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New international virtual lab aspires to create gender equity in sport and exercise

June 27, 2024 — 

A new virtual lab developed by researchers at the University of Manitoba and the University of Nottingham aims to generate new solutions for gender equity in sport and physical activity.

The EDGE Lab – Environments Designed for Gender Equity in Sport & Physical Activity Lab – will explore gendered environments in elite sport, inequities in everyday exercise environments, and inclusive youth sport and physical activity.

Dr. Joanne Parsons, associate professor in the College of Rehabilitation Sciences at the Rady Faculty of Health Sciences and Dr. Stephanie Coen, associate professor in the School of Geography at the University of Nottingham, have partnered in the project with a goal to reduce disparities in health and well-being.

EDGE Lab reimagines equitable and inclusive sport and physical activity using what is called a ‘gendered environmental approach’—a concept coined by Parsons and Coen in their landmark paper in the British Journal of Sports Medicine in 2021.

This approach takes into account how gendered social factors contribute to inequities in sports injury risk, increasing potential for improving girls’ and women’s sport and physical activity participation, enhancing performance, and reducing injuries.

“EDGE Lab will serve as a virtual locale to support our focus on gendered environments and how they affect athletes’ health and performance. We anticipate the virtual lab will facilitate the growth of our research program through increased visibility and expanded opportunities for developing partnerships,” said Parsons.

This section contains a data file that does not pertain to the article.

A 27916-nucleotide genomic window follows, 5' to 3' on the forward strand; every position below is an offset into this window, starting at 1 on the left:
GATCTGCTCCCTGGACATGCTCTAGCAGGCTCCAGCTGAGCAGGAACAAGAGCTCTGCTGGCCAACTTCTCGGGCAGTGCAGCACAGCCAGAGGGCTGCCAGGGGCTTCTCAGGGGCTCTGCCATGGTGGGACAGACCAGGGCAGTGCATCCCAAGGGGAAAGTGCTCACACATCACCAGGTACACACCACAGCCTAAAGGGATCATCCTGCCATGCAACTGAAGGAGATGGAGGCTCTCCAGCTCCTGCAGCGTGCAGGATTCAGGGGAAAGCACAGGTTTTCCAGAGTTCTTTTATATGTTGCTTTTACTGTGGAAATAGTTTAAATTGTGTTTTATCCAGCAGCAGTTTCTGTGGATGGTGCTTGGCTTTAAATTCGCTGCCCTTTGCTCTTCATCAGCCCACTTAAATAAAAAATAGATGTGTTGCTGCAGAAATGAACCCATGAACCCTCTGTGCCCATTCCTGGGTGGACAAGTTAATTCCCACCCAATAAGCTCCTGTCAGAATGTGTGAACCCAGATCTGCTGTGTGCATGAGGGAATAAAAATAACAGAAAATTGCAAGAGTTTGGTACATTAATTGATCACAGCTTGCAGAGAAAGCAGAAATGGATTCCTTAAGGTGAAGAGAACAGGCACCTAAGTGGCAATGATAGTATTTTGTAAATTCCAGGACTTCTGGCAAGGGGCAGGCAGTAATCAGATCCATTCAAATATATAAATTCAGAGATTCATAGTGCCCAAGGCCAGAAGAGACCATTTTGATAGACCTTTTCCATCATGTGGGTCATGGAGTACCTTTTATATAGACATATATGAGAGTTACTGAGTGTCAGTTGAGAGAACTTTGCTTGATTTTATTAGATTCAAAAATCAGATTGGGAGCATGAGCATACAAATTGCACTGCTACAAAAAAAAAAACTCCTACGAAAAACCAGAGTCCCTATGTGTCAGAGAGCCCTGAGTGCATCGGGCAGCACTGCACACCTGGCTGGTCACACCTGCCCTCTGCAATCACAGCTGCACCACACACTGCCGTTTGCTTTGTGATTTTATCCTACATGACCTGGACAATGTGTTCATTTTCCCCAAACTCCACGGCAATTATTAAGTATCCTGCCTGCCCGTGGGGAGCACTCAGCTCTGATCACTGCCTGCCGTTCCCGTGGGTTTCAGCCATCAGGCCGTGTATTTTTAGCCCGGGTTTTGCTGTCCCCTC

One example is a project called More Than Medals, developed in collaboration with the UK Sports Institute, which uses an online multimedia exhibition combining poetry, audio narration and original artwork to share stories of gendered environmental challenges from retired elite female athletes.

“With our international network of community, sport and academic collaborators, EDGE Lab is a hub for developing new and impactful ways to positively improve the landscape of girls’ and women’s sport and physical activity,” said Coen.

Funding for the lab was made possible by two Inclusive Research Excellence Prizes the team was awarded last year from the Canadian Institutes of Health Research’s Institute of Musculoskeletal Health and Arthritis.

“The global attention Dr. Parsons and Dr. Coen have garnered for their groundbreaking work is much deserved. The opening of their new virtual lab is a crucial step in addressing the deeply entrenched, pervasive and completely unacceptable gender inequity in sport and injury risk, and opens the way to a more enlightened future for everyone engaging in physical activity,” said Dr. Mark Garrett, physical therapy department head at UM.

“It’s very exciting to see the EDGE Lab develop as a home for Dr. Coen and Dr. Parsons’ important work. The real world impact their work is already having, from women’s professional football to Olympic athletes, can only be furthered by this new virtual home,” added professor Matthew Jones, head of the School of Geography at the University of Nottingham.

For more information on EDGE Lab, visit

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